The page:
After a rough 1-3 start to the season, things are looking up for the Pittsburgh Penguins as they’ve gone on a three game winning streak, particularly in the last two games in which they outscored the Philadelphia Flyers and Ottawa Senators 10-3. The Penguins managed to do that thanks to a suddenly productive powerplay, as Sidney Crosby and Evgeni Malkin seem like they’re getting their legs under them while Mark Letestu is flourishing in a relief role.
While the Penguins and Brent Johnson are on a torrid pace, there’s no doubt that they must miss their four most noteworthy injured players: Jordan Staal, Zbynek Michalek, Brooks Orpik and Arron Asham. While it’s unclear when exactly the four will return to the ice, TSN passes along the good news that each skater at least took the ice on Tuesday, with Staal, Michalek and Asham actually appearing in practice with the team.
Staal was not alone in his return as both forward Arron Asham and defenceman Brooks Orpik also practiced with the team. Asham has yet to make his Penguins’ debut and continues to nurse a shoulder injury while Orpik has been sidelined with a groin injury.
Defenceman Zbynek Michalek took the ice before Penguins practice to work out with the team’s strength and conditioning coach. He is expected to miss 2-4 weeks with a shoulder injury.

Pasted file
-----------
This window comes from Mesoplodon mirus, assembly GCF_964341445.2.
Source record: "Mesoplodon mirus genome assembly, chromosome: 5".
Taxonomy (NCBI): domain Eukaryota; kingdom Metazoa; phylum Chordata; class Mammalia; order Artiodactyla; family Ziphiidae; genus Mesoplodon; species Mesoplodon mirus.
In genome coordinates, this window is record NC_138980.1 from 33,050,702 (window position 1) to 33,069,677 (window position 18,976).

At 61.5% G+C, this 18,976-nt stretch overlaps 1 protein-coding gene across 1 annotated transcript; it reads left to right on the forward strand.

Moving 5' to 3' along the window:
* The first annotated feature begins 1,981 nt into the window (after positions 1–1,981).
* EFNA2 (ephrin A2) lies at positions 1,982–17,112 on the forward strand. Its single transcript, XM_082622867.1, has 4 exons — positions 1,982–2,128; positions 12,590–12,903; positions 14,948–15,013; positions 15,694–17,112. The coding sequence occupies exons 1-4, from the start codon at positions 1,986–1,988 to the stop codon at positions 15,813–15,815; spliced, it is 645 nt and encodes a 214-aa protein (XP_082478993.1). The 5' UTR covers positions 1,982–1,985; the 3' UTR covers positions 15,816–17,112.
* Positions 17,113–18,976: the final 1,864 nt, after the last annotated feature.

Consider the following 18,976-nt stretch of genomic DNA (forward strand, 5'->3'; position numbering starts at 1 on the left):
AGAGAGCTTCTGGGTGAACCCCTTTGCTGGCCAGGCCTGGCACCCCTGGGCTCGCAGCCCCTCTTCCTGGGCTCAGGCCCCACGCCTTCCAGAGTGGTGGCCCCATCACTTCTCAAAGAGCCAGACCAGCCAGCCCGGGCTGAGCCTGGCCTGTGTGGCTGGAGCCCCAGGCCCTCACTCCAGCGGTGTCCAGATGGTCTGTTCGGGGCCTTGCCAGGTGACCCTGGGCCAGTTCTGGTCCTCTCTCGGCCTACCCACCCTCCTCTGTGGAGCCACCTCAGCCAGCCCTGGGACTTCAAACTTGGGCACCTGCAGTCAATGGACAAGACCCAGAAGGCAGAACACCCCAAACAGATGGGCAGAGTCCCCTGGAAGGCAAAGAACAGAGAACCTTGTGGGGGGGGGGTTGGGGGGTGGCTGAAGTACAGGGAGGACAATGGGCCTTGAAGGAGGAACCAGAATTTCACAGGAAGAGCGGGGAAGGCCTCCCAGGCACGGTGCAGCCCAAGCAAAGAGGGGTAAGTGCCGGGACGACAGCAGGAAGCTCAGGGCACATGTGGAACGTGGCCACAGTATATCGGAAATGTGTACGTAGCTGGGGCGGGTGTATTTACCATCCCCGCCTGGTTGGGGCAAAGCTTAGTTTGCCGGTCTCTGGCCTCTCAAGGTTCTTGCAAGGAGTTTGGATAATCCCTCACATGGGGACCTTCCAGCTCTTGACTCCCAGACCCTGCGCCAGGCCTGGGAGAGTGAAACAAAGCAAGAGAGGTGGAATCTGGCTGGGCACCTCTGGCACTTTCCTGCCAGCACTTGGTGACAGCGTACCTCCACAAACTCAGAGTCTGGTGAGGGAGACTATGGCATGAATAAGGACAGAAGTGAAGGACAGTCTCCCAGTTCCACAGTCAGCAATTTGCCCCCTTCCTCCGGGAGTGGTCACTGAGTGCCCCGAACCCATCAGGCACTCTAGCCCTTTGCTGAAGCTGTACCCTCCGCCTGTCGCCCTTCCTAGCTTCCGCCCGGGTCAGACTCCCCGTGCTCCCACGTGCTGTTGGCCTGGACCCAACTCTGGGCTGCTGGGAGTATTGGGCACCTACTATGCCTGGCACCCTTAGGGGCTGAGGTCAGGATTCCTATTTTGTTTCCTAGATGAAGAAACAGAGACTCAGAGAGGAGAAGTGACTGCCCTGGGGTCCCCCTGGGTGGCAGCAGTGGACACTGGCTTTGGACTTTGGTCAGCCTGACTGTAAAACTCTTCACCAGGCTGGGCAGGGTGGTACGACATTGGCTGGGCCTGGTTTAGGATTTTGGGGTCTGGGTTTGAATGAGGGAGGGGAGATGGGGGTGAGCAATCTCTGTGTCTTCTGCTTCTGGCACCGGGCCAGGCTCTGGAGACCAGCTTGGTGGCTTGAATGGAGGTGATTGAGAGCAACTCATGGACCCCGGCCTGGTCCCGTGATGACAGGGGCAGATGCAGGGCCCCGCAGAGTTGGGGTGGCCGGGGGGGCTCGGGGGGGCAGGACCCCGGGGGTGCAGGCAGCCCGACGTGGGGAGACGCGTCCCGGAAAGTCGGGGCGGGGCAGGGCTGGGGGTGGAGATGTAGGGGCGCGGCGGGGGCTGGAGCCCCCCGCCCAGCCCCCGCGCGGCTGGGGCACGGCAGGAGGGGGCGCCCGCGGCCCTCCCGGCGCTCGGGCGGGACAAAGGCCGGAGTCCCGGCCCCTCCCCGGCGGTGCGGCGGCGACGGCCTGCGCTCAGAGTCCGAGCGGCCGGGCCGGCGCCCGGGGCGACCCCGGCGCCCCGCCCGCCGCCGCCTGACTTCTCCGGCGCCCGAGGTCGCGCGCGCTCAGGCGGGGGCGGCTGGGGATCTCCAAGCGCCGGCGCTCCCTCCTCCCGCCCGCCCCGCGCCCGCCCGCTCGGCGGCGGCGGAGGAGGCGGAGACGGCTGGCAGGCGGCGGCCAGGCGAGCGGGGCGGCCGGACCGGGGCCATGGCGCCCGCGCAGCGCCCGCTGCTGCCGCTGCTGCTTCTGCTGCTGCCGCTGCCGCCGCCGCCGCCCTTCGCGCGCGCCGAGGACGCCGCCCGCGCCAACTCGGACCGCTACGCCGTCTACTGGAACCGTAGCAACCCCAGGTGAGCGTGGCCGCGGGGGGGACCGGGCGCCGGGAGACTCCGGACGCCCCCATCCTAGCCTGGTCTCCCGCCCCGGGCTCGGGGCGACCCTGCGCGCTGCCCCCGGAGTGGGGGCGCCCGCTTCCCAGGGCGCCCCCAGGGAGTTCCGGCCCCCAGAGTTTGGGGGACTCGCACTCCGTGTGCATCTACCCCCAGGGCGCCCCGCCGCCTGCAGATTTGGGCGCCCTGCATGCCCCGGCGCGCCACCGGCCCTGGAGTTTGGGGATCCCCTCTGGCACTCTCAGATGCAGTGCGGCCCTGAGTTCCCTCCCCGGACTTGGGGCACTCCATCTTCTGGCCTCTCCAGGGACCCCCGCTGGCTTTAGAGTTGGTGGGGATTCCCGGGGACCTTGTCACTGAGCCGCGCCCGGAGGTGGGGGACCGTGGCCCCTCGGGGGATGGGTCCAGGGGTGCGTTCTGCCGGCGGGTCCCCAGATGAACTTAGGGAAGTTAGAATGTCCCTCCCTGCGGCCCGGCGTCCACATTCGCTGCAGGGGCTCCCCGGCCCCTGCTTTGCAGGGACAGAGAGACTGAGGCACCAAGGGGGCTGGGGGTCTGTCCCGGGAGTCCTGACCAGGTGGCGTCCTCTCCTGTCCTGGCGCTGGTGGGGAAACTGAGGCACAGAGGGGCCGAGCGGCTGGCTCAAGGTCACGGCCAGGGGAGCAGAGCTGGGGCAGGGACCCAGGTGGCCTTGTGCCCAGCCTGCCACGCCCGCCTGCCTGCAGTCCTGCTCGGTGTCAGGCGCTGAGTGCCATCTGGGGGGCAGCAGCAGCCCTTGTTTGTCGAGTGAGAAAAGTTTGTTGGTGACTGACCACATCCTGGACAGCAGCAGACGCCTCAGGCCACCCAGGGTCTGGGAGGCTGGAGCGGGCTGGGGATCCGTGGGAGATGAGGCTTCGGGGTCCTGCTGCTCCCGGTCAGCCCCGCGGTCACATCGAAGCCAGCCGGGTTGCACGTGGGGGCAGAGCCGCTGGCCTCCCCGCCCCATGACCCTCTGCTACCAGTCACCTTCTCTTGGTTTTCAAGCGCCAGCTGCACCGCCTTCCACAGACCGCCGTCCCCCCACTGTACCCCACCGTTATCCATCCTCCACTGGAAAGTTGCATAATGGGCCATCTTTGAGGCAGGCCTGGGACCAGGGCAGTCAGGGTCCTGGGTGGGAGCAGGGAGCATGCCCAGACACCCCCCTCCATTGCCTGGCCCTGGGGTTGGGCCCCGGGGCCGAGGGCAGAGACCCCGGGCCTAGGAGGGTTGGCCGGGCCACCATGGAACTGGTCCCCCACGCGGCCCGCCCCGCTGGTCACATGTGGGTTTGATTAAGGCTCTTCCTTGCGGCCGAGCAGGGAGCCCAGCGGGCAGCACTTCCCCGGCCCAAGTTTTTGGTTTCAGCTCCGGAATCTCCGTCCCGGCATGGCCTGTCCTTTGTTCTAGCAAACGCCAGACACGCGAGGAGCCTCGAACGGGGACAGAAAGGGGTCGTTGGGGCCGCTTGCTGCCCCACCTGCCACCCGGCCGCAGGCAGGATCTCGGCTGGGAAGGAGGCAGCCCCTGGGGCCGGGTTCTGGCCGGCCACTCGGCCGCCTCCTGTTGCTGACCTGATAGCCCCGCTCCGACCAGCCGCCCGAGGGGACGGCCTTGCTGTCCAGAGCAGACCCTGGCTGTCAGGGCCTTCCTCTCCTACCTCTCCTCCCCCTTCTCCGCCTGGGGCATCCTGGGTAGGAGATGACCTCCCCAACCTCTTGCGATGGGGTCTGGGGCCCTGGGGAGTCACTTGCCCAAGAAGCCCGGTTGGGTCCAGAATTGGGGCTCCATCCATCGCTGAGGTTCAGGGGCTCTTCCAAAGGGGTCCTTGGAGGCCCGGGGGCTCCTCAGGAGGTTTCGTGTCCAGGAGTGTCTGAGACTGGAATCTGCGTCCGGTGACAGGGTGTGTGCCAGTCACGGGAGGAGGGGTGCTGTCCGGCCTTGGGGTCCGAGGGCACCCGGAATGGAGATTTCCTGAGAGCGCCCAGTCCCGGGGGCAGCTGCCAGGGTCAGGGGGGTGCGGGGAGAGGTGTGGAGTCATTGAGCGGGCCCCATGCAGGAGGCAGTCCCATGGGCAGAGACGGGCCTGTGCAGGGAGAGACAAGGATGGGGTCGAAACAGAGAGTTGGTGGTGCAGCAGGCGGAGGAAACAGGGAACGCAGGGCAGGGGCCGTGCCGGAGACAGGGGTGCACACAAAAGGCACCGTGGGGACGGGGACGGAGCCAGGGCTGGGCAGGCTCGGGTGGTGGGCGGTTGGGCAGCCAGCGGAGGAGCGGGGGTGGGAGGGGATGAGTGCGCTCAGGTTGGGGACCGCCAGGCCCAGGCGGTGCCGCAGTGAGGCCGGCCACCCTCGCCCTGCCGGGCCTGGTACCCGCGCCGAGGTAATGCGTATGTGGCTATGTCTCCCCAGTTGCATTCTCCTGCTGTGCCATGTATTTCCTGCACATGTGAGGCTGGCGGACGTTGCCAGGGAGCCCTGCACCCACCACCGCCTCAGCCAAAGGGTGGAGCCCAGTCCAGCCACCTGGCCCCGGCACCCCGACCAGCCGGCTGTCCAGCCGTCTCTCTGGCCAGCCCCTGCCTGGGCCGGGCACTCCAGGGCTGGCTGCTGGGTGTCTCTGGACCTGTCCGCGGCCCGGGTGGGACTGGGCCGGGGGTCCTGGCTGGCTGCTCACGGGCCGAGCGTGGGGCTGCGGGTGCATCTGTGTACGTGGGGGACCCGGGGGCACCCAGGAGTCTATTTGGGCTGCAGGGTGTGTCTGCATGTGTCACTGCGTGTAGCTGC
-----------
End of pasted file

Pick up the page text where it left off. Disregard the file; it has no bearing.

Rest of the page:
Staal ($4 million), Michalek ($4M), Orpik ($3.75M) and Asham ($700K) combine for a $12.4 million annual cap hit for the Penguins and bring an interesting mixture of two-way play, rugged hitting and grit to the table. In some ways, the team might be a bit more explosive in some areas in their absence, as players such as Alex Goligoski (more than 25 minutes played against Ottawa last night) get increased work with Michalek and Orpik out. Then again, Andrew Hutchinson and Deryk Engelland aren’t necessarily ideal NHL-level blue line options, so the Penguins must be eager to see those two defensemen approaching a return.
Neither the Penguins nor that TSN article provided exact details about their precise return date, so we’ll keep you updated as more information emerges.